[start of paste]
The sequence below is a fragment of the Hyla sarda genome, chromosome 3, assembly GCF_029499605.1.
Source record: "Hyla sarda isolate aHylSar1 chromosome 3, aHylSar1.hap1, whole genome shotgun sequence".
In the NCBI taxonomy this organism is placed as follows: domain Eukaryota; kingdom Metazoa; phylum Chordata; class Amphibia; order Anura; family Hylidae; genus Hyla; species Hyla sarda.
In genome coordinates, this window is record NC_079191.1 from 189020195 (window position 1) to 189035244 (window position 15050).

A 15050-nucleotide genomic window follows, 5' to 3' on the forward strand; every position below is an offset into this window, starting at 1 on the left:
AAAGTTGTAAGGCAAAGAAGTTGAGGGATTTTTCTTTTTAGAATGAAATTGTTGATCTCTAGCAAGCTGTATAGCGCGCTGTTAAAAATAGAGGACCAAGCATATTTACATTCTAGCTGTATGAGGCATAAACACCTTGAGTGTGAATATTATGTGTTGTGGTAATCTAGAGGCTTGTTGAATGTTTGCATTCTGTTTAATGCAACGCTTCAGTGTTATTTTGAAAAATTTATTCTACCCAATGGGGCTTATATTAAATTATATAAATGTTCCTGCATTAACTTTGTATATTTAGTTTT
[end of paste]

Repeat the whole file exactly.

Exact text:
The sequence below is a fragment of the Hyla sarda genome, chromosome 3, assembly GCF_029499605.1.
Source record: "Hyla sarda isolate aHylSar1 chromosome 3, aHylSar1.hap1, whole genome shotgun sequence".
In the NCBI taxonomy this organism is placed as follows: domain Eukaryota; kingdom Metazoa; phylum Chordata; class Amphibia; order Anura; family Hylidae; genus Hyla; species Hyla sarda.
In genome coordinates, this window is record NC_079191.1 from 189020195 (window position 1) to 189035244 (window position 15050).

A 15050-nucleotide genomic window follows, 5' to 3' on the forward strand; every position below is an offset into this window, starting at 1 on the left:
AAAGTTGTAAGGCAAAGAAGTTGAGGGATTTTTCTTTTTAGAATGAAATTGTTGATCTCTAGCAAGCTGTATAGCGCGCTGTTAAAAATAGAGGACCAAGCATATTTACATTCTAGCTGTATGAGGCATAAACACCTTGAGTGTGAATATTATGTGTTGTGGTAATCTAGAGGCTTGTTGAATGTTTGCATTCTGTTTAATGCAACGCTTCAGTGTTATTTTGAAAAATTTATTCTACCCAATGGGGCTTATATTAAATTATATAAATGTTCCTGCATTAACTTTGTATATTTAGTTTT